Debbie Ford believes that we each hold within us a trace of every human characteristic that exists, the capacity for every human emotion. We are born with the ability to express this entire spectrum of characteristics. But, Ford points out, our families and our society send us strong messages about which ones are good and bad. So when certain impulses arise, we deny them instead of confronting them, giving them a healthy voice, then letting them go. It is to these feelings that Ford turns our attention, these parts of our selves that don’t fit the personae we have created for the rest of the world. She shows us the effects of living in the dark, of keeping all our supposedly unsavory impulses under wraps. We find ourselves disproportionately frustrated and angry at the selfishness of friends, the laziness of colleagues, the arrogance of siblings. When we are unable to reconcile similar impulses in ourselves, Ford explains, we waste our own energy judging others instead of empathizing. But most important, we deny ourselves the power and freedom of living authentically. Through the stories and exercises in The Dark Side of the Light Chasers, Debbie Ford shows us not only how to recognize our hidden emotions, but also how to find the gifts they offer us. The very impulses we most fear may be the key to what is lacking in our lives.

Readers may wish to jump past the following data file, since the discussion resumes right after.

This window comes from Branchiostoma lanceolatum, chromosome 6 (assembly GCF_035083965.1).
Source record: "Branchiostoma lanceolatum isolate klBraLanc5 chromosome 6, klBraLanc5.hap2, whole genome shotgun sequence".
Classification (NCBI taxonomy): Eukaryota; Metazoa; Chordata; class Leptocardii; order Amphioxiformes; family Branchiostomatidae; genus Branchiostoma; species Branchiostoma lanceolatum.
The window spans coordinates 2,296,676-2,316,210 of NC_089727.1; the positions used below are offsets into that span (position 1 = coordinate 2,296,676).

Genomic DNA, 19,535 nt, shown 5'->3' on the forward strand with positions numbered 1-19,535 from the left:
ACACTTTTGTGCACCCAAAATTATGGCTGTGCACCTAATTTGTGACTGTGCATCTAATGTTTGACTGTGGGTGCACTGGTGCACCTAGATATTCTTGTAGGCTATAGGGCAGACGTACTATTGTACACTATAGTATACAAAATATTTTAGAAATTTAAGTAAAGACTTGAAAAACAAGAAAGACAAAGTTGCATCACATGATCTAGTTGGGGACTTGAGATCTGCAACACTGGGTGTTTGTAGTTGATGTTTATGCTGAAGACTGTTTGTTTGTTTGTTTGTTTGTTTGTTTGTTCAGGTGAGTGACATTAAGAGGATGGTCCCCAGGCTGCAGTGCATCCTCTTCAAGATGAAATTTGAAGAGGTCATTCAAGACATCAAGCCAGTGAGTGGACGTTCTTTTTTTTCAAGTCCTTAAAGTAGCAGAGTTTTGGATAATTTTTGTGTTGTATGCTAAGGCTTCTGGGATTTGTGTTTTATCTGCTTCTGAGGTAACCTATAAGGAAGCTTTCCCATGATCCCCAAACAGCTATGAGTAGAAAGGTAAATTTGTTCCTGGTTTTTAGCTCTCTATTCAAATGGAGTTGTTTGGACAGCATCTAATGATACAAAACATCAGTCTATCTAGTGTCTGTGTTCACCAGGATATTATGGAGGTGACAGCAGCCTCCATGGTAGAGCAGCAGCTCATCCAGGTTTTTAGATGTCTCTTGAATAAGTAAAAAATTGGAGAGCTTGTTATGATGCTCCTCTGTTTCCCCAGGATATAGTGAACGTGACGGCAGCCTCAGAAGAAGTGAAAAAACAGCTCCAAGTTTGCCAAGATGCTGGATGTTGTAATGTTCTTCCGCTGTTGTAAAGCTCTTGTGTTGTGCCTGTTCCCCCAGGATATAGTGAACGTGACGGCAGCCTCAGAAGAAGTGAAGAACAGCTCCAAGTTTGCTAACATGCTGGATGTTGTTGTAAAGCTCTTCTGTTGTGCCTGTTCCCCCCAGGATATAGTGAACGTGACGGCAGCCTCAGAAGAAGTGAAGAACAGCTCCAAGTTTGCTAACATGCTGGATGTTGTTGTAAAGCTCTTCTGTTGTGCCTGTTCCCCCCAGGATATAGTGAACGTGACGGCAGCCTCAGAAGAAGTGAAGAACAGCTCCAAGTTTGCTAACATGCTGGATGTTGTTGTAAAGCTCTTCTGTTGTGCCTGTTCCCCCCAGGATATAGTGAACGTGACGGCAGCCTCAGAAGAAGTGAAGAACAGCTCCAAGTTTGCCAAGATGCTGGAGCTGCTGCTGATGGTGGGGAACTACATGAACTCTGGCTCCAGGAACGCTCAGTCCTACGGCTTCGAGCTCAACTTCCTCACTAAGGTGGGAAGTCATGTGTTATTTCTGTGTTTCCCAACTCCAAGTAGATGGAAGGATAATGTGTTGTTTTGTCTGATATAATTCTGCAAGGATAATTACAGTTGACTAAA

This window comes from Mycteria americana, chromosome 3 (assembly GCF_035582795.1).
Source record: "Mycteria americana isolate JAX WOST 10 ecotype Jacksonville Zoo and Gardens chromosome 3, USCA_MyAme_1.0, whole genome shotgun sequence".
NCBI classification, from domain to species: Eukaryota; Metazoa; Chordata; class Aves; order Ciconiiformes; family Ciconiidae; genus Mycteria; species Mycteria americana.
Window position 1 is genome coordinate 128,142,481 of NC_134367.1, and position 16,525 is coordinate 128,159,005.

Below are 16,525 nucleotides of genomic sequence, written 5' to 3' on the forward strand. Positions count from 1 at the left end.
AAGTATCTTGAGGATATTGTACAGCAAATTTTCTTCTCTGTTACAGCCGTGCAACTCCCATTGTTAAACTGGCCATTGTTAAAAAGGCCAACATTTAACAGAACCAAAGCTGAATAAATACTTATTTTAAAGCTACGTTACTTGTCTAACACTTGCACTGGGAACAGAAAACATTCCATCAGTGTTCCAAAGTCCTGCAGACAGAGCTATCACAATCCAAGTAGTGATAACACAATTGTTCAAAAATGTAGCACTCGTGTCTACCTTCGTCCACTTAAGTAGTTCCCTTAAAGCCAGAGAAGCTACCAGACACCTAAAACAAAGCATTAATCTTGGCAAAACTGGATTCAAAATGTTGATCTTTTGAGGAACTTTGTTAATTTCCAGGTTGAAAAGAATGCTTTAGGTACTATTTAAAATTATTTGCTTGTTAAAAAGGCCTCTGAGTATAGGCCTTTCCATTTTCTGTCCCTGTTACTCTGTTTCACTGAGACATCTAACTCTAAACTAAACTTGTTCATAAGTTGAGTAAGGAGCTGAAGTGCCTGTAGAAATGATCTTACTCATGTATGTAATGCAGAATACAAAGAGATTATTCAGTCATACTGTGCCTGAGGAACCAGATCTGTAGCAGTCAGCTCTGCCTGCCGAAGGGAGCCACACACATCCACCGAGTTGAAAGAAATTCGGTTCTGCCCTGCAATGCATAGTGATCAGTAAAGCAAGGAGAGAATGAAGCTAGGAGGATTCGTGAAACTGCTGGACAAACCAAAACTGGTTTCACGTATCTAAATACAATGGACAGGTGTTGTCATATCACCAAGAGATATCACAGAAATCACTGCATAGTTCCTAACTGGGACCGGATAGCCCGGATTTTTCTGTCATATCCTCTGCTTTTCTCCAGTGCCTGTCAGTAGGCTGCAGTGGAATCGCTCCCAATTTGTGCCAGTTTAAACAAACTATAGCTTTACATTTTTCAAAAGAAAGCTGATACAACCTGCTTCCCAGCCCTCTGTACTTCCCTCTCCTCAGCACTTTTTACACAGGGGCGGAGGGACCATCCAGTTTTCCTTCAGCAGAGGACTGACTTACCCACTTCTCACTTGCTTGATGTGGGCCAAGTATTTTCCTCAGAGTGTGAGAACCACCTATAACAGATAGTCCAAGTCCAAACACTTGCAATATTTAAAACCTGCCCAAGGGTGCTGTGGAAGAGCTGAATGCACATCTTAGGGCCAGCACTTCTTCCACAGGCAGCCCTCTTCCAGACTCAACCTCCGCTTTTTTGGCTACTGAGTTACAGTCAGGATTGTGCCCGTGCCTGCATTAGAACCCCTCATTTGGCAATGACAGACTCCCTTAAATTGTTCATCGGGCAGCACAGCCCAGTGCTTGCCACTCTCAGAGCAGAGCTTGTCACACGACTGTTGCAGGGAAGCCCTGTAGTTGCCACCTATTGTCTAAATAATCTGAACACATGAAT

We know the shadow by many names: alter ego, lower self, the dark twin, repressed self, id. Carl Jung once said that the shadow “is the person you would rather not be.” But even if you choose to hide your dark side, it will still cast a shadow, according to author Debbie Ford. Rather than reject the seemingly undesirable parts of ourselves, Ford offers advice on how to confront our shadows. Only by owning every aspect of yourself can you achieve harmony and “let your own light shine,” she explains. “The purpose of doing shadow work, is to become whole. To end our suffering. To stop hiding ourselves from ourselves. Once we do this we can stop hiding ourselves from the rest of the world.” As threatening as shadow work may seem, it is often very effective in creating transformation. Ford’s step-by-step guidebook is modeled on a highly successful course she developed about embracing the shadow. Ultimately, she helps readers illuminate the gifts and strengths that lie within the shadows. Although this works sound vague, clouded in dark metaphors, Ford manages to make it clear and specific. She has the writing gifts of a successful seminar leader–inspirational, trustworthy, and able to convey murky material with grace and ease. –Gail Hudson